Thank you again for your considered and thoughtful response to my letter. And let me add that the work you do in educating people about the dangers of faith based medical decisions and pseudoscience is incredibly important. Despite our disagreement on this one subject, I’m sure we have many more opinions in common.
I hope you will consider me a new friend and supporter.
Just remember, nothing you can say about the anatomy of the foreskin and associated structures constitutes proof that there is statistically significant harm from circumcision or that it makes a clinically significant difference. It’s entirely possible, and you may be convinced that it is very probable, but it has not been established to the satisfaction of rigorous science. I will stay tuned to see if better evidence emerges.
Peace. Live long and prosper.
Thank you again for taking the time to give me your thoughts.
As a result of our discussion I have determined to try to stop speaking with such certainty on this issue.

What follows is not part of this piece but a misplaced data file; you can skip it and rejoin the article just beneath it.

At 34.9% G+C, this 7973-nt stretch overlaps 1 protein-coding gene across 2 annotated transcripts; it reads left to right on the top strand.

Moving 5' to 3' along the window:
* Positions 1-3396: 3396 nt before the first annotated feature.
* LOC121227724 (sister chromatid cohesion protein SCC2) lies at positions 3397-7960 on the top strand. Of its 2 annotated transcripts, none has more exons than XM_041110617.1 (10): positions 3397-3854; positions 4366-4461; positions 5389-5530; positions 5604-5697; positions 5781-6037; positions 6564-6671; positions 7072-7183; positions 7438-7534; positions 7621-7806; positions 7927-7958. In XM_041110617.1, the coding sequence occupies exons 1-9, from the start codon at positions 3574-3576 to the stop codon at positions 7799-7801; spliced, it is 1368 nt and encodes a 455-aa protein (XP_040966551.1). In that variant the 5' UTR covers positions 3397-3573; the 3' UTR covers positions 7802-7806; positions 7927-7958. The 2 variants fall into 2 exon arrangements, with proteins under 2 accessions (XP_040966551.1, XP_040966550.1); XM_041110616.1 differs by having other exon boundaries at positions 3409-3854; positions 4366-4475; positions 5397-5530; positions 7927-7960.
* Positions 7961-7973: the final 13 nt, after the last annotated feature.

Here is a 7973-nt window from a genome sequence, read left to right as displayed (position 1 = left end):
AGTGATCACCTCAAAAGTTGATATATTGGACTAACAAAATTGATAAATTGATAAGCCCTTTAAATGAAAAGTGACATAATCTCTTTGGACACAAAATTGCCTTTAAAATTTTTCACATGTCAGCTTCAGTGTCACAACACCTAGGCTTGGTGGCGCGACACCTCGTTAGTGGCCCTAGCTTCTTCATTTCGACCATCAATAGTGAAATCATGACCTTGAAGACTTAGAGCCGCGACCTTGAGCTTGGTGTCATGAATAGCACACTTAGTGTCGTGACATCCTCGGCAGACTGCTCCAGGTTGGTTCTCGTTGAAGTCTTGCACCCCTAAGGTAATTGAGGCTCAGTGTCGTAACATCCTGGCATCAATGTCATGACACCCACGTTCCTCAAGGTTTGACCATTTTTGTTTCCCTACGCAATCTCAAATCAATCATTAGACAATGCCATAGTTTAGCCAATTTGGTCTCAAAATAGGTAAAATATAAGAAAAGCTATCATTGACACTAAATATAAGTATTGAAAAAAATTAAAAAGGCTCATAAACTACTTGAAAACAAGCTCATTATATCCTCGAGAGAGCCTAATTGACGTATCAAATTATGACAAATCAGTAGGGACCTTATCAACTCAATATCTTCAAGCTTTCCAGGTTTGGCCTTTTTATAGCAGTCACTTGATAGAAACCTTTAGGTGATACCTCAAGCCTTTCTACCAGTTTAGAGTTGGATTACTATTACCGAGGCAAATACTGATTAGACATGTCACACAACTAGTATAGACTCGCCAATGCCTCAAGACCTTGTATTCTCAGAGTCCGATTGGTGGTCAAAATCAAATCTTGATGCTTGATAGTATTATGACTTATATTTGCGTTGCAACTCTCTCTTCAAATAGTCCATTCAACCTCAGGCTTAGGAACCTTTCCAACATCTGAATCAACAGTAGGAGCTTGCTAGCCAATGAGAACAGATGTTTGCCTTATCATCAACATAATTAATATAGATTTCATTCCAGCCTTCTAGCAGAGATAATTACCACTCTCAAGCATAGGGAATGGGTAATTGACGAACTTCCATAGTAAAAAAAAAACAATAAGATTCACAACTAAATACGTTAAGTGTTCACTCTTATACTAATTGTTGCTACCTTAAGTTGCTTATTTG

Embedded in one of the links you sent me was a link to a very balanced article by Jessica Wapner which included the following:
“How can experts who have undergone similar training evaluate the same studies and come to opposing conclusions? I’ve spent months scrutinizing the medical literature in an attempt to decide which side is right. The task turned out to be nearly impossible. That’s partly because there is so much confused thinking around the risks and benefits of circumcision, even among trained practitioners. But it’s also because, after reading enough studies, I realized that the debate doesn’t have a scientific conclusion. It is impossible to get to the bottom of this issue because there is no bottom.”